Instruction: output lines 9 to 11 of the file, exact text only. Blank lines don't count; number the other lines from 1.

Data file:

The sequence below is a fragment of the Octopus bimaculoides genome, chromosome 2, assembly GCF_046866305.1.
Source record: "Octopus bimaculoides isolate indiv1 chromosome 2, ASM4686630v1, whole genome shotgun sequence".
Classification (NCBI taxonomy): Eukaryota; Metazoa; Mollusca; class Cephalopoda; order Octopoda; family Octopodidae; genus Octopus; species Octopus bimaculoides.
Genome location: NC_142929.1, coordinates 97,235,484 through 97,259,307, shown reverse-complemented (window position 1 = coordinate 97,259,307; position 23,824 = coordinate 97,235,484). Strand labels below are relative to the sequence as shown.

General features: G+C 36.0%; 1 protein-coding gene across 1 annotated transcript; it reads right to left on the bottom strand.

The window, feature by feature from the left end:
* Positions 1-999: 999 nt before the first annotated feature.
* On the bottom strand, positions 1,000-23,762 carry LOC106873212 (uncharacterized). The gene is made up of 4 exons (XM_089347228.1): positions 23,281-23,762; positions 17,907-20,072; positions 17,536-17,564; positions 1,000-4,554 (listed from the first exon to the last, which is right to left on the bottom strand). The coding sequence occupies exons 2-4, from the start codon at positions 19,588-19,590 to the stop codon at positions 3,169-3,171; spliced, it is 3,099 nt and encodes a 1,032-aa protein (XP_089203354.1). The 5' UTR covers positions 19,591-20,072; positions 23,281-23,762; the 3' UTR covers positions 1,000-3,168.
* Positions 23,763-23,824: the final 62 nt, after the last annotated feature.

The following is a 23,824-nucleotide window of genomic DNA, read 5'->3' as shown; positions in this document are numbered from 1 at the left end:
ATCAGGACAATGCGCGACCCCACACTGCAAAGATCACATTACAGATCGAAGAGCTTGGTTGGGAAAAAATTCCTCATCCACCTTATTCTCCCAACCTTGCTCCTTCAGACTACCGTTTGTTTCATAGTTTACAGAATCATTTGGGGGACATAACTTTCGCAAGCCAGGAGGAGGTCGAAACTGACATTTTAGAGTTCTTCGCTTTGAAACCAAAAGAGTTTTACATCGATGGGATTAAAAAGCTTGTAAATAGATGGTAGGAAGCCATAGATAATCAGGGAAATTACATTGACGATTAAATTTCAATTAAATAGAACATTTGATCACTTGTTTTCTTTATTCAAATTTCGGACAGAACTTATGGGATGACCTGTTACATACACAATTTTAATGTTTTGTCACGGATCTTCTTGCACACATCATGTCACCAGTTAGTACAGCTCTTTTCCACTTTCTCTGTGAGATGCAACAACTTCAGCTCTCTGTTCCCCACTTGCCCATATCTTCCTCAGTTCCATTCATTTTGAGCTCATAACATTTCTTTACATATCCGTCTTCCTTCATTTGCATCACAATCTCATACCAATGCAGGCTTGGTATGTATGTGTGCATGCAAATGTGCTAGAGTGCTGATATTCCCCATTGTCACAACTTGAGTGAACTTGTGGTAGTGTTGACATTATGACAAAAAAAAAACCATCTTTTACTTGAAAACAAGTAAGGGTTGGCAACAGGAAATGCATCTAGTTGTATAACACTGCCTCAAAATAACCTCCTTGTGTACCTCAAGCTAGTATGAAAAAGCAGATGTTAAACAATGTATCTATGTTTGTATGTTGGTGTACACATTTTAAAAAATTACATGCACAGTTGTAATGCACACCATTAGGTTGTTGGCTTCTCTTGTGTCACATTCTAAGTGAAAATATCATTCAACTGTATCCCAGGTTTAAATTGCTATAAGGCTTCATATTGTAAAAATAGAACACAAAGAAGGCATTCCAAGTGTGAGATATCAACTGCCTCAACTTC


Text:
* Positions 23,763-23,824: the final 62 nt, after the last annotated feature.

The following is a 23,824-nucleotide window of genomic DNA, read 5'->3' as shown; positions in this document are numbered from 1 at the left end:
ATCAGGACAATGCGCGACCCCACACTGCAAAGATCACATTACAGATCGAAGAGCTTGGTTGGGAAAAAATTCCTCATCCACCTTATTCTCCCAACCTTGCTCCTTCAGACTACCGTTTGTTTCATAGTTTACAGAATCATTTGGGGGACATAACTTTCGCAAGCCAGGAGGAGGTCGAAACTGACATTTTAGAGTTCTTCGCTTTGAAACCAAAAGAGTTTTACATCGATGGGATTAAAAAGCTTGTAAATAGATGGTAGGAAGCCATAGATAATCAGGGAAATTACATTGACGATTAAATTTCAATTAAATAGAACATTTGATCACTTGTTTTCTTTATTCAAATTTCGGACAGAACTTATGGGATGACCTGTTACATACACAATTTTAATGTTTTGTCACGGATCTTCTTGCACACATCATGTCACCAGTTAGTACAGCTCTTTTCCACTTTCTCTGTGAGATGCAACAACTTCAGCTCTCTGTTCCCCACTTGCCCATATCTTCCTCAGTTCCATTCATTTTGAGCTCATAACATTTCTTTACATATCCGTCTTCCTTCATTTGCATCACAATCTCATACCAATGCAGGCTTGGTATGTATGTGTGCATGCAAATGTGCTAGAGTGCTGATATTCCCCATTGTCACAACTTGAGTGAACTTGTGGTAGTGTTGACATTATGACAAAAAAAAAACCATCTTTTACTTGAAAACAAGTAAGGGTTGGCAACAGGAAATGCATCTAGTTGTATAACACTGCCTCAAAATAACCTCCTTGTGTACCTCAAGCTAGTATGAAAAAGCAGATGTTAAACAATGTATCTATGTTTGTATGTTGGTGTACACATTTTAAAAAATTACATGCACAGTTGTAATGCACACCATTAGGTTGTTGGCTTCTCTTGTGTCACATTCTAAGTGAAAATATCATTCAACTGTATCCCAGGTTTAAATTGCTATAAGGCTTCATATTGTAAAAATAGAACACAAAGAAGGCATTCCAAGTGTGAGATATCAACTGCCTCAACTTC